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Hope springs eternal for Mayo fans


On the road
John Gunnigan

I COULD, I suppose, say that at this stage the car knows how to drive itself from our house in Dublin down to Castlebar but, of course, self-driving technology isn’t there yet.
With three cross-country trips completed in the last ten days – much of that mileage covered in the dark – it certainly would have made for an easier time on the road for me if the car were guiding itself along. But it wasn’t and so once again I settled in for another long day behind the wheel.
Sunday’s daytrip to the west was, in truth, an easy enough one. With Storm Jorge now blowing itself out on the far side of Scandinavia, the morning was clear and bright, the sky a steely blue and the roads largely empty as they opened up before us.
We crossed a rain-sodden country, with whole fields transformed into lakes either side of Tarmonbarry. The ominous, hugely engorged Shannon flowed with a silent menace through the village that spans the river.
It was impossible not to think of all those close to the Shannon’s overflowing banks whose minds were occupied with far weightier worries than how a game of football might play out that afternoon.
As we pushed ever further into the west we were assailed repeatedly by sudden, heavy showers of rain and sleet. The temperature clock inside the car stayed stubbornly stuck in the low single digits and Nephin’s squat hump had a decent dusting of snow on it.
We knew it was going to be cold out in the open at MacHale Park. It was.
Of course, because we were there so early it took forever for anything to happen. Then, all of a shot, the music started, the sun appeared and the Mayo team ran out onto the field.
For once in a match against Kerry we were playing in our traditional Green and Red, as the team was wearing the once-off Croí jersey for the game. Kerry lined out in blue, a jersey we’ve done well against them in recent times, notably in last year’s League final.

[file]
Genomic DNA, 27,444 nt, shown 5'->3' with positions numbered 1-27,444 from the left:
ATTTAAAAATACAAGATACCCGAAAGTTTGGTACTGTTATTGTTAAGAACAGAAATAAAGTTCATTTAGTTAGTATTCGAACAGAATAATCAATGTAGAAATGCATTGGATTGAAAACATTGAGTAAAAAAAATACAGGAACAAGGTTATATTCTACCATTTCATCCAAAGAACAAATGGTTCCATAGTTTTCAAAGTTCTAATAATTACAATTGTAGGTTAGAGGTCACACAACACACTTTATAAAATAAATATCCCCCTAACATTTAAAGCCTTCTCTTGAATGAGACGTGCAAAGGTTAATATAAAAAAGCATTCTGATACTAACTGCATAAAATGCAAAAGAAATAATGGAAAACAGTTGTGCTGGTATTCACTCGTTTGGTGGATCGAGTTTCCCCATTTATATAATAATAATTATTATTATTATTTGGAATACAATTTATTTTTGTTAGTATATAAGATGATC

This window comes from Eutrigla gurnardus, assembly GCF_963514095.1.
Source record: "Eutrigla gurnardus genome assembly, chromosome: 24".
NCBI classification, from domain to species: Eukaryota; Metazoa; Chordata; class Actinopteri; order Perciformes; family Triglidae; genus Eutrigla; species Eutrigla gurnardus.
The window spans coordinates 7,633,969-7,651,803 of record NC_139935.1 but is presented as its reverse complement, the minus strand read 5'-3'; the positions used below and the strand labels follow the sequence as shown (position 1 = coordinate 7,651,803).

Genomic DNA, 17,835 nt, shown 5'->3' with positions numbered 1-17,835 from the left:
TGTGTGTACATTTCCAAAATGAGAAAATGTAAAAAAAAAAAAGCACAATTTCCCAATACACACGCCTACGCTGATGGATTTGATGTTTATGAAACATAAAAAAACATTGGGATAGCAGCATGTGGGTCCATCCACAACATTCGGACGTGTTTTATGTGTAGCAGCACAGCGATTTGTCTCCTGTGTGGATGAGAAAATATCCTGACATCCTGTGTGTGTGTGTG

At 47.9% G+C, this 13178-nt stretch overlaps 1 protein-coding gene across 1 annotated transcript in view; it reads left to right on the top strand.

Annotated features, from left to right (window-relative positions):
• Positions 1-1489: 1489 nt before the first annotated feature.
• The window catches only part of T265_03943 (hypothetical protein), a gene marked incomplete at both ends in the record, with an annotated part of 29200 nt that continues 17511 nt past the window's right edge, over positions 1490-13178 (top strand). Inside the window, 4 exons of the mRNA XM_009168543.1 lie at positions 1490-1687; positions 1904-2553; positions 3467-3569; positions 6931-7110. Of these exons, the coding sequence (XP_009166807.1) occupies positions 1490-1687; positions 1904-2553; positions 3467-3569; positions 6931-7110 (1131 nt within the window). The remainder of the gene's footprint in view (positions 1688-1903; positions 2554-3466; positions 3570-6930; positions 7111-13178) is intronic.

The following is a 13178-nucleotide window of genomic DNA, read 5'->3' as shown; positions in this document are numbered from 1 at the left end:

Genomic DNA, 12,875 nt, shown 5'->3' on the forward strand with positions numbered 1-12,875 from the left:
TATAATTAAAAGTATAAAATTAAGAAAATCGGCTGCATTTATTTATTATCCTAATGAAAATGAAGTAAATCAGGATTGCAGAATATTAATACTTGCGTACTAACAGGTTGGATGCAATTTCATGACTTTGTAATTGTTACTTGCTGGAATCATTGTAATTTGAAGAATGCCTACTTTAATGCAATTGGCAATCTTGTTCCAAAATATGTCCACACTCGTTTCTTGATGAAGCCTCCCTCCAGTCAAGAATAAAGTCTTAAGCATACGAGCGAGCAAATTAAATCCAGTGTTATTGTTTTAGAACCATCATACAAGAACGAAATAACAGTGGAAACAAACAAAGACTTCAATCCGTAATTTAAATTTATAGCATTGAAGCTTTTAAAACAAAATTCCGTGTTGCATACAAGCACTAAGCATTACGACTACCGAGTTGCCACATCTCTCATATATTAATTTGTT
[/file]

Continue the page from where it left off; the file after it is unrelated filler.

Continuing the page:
In a torrid opening half, it was Kerry who played all the football. Seven down at the break we faced into the real possibility then of a right hammering but instead a stirring second half comeback saw us lose by just a single point.
On long drives home from games, I find that invariably it’s the performance on the pitch that frames the mood on the journey. Had the second half played out as badly as the first had done for us it would have been a very long, soulful drive back east.
Our uplifting second half display meant, however, that we set off on the homeward leg in reasonably high spirits. The delicious Asian cuisine we’d tucked into at Lana on Linenhall Street before hitting the road no doubt helped us on our way too.
The light starting to fade now, it was difficult to make out Ben Bulben away to the left as we crossed the border once more on the N5, this time taking our leave of the county. A few minutes earlier it had been far easier to notice the incongruous bulk of the Airbus A380 aircraft standing at rest up on the hill at Knock airport.
That giant aircraft’s flying days are, apparently, done. It’s to be broken up at a facility in the airport and its parts taken away.
At half-time today similar sentiments were surely being voiced about the misfiring Mayo team but those opinions were doubtless dispelled by the team’s stirring second half display. As we drove ever eastwards in the gathering darkness we did so with hopes that we might yet see James Horan’s charges soon take flight once more.    

YOU can hear James Horan’s exclusive interview with The Mayo News Football Podcast by visiting www.mayonews/ie/listen

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